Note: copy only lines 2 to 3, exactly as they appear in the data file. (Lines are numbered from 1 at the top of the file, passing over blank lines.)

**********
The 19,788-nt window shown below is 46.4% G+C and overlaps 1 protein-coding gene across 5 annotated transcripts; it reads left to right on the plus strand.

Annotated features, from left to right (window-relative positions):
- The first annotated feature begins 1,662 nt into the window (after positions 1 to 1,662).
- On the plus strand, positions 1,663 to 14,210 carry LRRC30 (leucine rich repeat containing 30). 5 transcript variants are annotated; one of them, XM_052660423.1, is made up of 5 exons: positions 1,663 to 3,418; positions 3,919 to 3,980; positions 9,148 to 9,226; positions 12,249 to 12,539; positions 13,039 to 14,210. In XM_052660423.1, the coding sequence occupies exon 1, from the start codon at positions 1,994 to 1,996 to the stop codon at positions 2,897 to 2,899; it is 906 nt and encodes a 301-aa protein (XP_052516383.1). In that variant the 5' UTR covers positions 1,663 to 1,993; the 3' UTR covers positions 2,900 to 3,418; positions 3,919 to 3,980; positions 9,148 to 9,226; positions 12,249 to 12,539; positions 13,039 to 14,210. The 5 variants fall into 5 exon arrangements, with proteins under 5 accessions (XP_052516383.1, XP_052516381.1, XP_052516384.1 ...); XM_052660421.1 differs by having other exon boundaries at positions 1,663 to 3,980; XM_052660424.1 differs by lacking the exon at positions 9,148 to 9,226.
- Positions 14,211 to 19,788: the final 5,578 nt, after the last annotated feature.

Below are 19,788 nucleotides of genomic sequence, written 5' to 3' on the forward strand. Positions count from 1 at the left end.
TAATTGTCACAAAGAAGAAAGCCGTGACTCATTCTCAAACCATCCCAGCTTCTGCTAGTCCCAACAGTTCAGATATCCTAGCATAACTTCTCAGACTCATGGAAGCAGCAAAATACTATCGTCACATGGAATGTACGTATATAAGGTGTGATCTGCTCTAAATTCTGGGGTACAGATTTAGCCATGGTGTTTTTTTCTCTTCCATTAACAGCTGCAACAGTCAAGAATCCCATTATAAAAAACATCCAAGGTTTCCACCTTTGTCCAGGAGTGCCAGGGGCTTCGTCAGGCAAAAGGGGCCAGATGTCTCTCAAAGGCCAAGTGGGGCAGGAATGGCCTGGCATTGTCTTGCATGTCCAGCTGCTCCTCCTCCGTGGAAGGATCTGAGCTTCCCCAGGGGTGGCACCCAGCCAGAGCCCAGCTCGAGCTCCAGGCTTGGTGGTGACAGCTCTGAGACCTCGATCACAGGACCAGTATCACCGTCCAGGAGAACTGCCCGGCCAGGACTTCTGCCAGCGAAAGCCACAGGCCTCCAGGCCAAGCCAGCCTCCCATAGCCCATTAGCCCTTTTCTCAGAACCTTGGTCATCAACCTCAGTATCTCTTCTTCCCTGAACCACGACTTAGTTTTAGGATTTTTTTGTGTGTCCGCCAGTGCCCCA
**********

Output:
Annotated features, from left to right (window-relative positions):
- The first annotated feature begins 1,662 nt into the window (after positions 1 to 1,662).